Divers love buying shiny new gear but a few delay replacing an old favourite regulator too long. Alec shows key wear points to inspect in older regulators before they become a safety risk and the cost to replace it.
With proper considerations of safety and environmental concerns and so on, and well serviced equipment, you can dive with almost any piece of scuba equipment.
The particular topic I want to discuss today is: how do you know when it is time to sell, change, exchange, buy a new regulator. How do you know when your regulator is done and it is time to get rid of it? There are a lot of little things that you can look at that will help you make that decision – and it is not a light decision. Scuba diving is still very inexpensive and I know some of you are going to give me comments about that but compared to almost any modern sport today, scuba diving is still the best value for your money. You have to realize that you can scuba dive virtually at no cost – it is inexpensive to scuba dive anywhere, anytime, day or night, all year. There is no sport that gives you that return on your leisure dollar. Golfing – my brother just bought a new set of golf clubs. He spent $4,500 for a standard set of golf clubs, and as you know you see the signs at the golf courses “pay as you play”. It is crazy really. Snowmobiling, motorcycling, and all those sports that are exciting – well maybe not as exciting as scuba diving, are expensive – maintenance, insurance, and so much more.
Changing your regulator is not a small decision. Regulators range in price, from a really good brand name for about $300, to $800, $900 depending on what you want to pay. I just completed a Scuba Tech Tip recently addressing what to pay for a regulator. The point is that you can get a brand new, full warranty, brand name, ready to rock n’ roll regulator for about $300. This is still $300 and if you don’t need to spend it – then why would you.
Let’s take a look at options besides buying a new regulator. We will start by looking at some old regulators – older doesn’t mean they are not good. I want to point out some of the things that you should be aware of when looking at servicing your older regulator.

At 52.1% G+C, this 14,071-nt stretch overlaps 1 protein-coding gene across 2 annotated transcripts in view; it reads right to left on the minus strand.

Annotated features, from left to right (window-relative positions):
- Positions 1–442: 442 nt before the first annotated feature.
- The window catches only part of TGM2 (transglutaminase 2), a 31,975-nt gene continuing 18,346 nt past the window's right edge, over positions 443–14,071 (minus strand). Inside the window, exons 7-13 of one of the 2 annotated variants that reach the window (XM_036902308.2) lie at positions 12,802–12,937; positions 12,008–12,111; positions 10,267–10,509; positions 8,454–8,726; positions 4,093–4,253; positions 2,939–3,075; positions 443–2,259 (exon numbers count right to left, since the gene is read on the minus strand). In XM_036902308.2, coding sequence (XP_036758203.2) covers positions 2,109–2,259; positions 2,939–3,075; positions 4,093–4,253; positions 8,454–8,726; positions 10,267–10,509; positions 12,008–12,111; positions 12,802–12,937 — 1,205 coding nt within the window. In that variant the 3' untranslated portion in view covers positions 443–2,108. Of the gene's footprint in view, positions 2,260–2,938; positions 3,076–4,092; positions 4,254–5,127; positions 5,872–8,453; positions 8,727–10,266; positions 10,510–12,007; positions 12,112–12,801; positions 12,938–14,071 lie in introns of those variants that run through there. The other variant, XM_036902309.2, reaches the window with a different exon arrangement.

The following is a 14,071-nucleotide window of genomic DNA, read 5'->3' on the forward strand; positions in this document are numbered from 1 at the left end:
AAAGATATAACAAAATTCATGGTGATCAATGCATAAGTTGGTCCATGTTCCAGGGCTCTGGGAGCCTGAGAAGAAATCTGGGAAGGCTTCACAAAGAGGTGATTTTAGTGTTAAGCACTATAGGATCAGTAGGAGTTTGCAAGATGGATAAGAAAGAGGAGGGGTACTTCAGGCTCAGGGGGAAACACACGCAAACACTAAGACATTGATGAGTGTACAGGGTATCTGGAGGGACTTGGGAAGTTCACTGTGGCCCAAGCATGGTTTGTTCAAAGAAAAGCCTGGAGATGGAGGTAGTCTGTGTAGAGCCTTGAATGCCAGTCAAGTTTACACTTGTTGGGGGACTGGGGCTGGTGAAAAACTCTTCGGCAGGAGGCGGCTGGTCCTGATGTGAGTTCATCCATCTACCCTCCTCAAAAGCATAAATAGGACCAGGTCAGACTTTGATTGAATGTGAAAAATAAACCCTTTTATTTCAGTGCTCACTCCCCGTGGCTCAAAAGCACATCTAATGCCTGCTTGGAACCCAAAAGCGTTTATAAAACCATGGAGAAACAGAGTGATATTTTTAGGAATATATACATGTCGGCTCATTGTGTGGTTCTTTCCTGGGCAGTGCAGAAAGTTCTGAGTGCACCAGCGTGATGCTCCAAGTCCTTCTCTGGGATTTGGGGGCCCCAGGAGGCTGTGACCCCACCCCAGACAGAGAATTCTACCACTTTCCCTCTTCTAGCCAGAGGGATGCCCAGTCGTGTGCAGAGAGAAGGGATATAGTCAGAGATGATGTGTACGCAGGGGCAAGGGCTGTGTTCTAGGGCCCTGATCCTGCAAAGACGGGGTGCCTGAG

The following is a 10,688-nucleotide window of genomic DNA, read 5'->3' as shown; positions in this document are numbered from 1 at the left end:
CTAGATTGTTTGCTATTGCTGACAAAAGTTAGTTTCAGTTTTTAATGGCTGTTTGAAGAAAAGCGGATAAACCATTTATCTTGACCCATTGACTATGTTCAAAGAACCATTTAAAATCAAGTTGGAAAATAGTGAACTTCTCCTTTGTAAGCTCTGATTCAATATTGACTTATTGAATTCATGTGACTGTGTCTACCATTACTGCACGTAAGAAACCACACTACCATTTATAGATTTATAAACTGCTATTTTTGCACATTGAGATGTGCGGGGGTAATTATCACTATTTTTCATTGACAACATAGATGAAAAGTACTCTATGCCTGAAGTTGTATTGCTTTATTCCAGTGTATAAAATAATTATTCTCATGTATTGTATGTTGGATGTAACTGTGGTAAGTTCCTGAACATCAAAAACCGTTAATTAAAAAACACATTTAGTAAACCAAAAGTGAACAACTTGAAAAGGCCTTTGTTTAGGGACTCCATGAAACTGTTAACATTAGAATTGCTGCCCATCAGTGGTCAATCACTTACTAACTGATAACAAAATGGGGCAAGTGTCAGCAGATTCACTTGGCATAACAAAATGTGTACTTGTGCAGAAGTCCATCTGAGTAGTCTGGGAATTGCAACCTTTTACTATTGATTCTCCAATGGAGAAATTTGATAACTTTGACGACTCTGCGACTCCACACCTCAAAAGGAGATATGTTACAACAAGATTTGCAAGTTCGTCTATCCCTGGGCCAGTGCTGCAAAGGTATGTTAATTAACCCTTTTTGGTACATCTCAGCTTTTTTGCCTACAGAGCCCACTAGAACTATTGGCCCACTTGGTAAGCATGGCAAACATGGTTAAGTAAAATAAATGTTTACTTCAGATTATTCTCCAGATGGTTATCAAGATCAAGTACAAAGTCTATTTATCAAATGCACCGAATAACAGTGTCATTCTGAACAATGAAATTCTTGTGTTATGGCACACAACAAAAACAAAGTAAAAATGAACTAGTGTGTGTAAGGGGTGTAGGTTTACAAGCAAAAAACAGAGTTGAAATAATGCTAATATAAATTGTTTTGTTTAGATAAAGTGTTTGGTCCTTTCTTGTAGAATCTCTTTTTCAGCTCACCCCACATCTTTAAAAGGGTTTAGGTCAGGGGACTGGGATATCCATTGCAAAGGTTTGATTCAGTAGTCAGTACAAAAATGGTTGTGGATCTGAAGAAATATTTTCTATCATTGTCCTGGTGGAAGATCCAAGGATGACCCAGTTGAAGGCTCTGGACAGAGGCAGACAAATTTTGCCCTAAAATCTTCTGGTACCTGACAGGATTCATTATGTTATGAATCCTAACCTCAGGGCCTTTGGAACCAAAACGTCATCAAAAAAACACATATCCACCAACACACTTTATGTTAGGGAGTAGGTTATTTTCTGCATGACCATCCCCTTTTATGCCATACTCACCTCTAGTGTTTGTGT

First thing to look at is the yoke knob. If you can grab the knob and shake it side to side – not roughly – but move it around and you hear it rattling then it may be a sign that your regulator has had its best days diving behind it. Let me explain why – the knob has threads and of course the yoke has threads. The threads can become crusty and worn after significant use. The threads here used to be chrome and now they are turning a brassy colour with a green look due to the salt water. The reason it looks brassy is that marine grade regulators are made entirely of marine brass and then chromed – partially for looks and also to harden it. Due to wear, in this instance, the knob and yoke lost a lot of the chrome which is a big deal.
[Alec shows a diagram] The threads of the yoke and the yoke knob are represented in this diagram. When the knob and yoke are new the threads meet equally – almost completely meshed. This is vital to keep the assembly snug and safe. As you use the regulator the tops get worn off and eventually the regulator will change ever so slightly. [another diagram of threads] As the threads wear down the contact between the two threads are compromised. They do not form a snug seal – the overlap or friction area is much smaller. What does this mean? It means the yoke will start to get loose and the knob will rattle. Secondly and more importantly, eventually when you put your regulator on your tank and you are going to turn the valve (air) on and all of a sudden there is a great deal of pressure on that yoke knob. Eventually the tanks air pressure will push the yoke knob. I had that happen once during a training session.